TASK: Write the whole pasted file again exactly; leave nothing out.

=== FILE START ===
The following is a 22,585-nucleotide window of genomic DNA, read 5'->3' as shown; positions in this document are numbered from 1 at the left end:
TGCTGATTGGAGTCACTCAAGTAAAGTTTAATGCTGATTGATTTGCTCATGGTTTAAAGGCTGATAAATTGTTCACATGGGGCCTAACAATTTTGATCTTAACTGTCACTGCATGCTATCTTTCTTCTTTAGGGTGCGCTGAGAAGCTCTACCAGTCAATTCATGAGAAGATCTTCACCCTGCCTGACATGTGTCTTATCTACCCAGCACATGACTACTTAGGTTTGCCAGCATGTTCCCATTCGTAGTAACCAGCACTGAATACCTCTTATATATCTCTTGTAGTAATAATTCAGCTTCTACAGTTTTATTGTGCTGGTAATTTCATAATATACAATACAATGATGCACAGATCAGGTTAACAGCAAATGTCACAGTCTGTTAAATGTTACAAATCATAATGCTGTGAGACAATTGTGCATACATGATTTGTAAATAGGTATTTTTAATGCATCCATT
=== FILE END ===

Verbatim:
The following is a 22,585-nucleotide window of genomic DNA, read 5'->3' as shown; positions in this document are numbered from 1 at the left end:
TGCTGATTGGAGTCACTCAAGTAAAGTTTAATGCTGATTGATTTGCTCATGGTTTAAAGGCTGATAAATTGTTCACATGGGGCCTAACAATTTTGATCTTAACTGTCACTGCATGCTATCTTTCTTCTTTAGGGTGCGCTGAGAAGCTCTACCAGTCAATTCATGAGAAGATCTTCACCCTGCCTGACATGTGTCTTATCTACCCAGCACATGACTACTTAGGTTTGCCAGCATGTTCCCATTCGTAGTAACCAGCACTGAATACCTCTTATATATCTCTTGTAGTAATAATTCAGCTTCTACAGTTTTATTGTGCTGGTAATTTCATAATATACAATACAATGATGCACAGATCAGGTTAACAGCAAATGTCACAGTCTGTTAAATGTTACAAATCATAATGCTGTGAGACAATTGTGCATACATGATTTGTAAATAGGTATTTTTAATGCATCCATT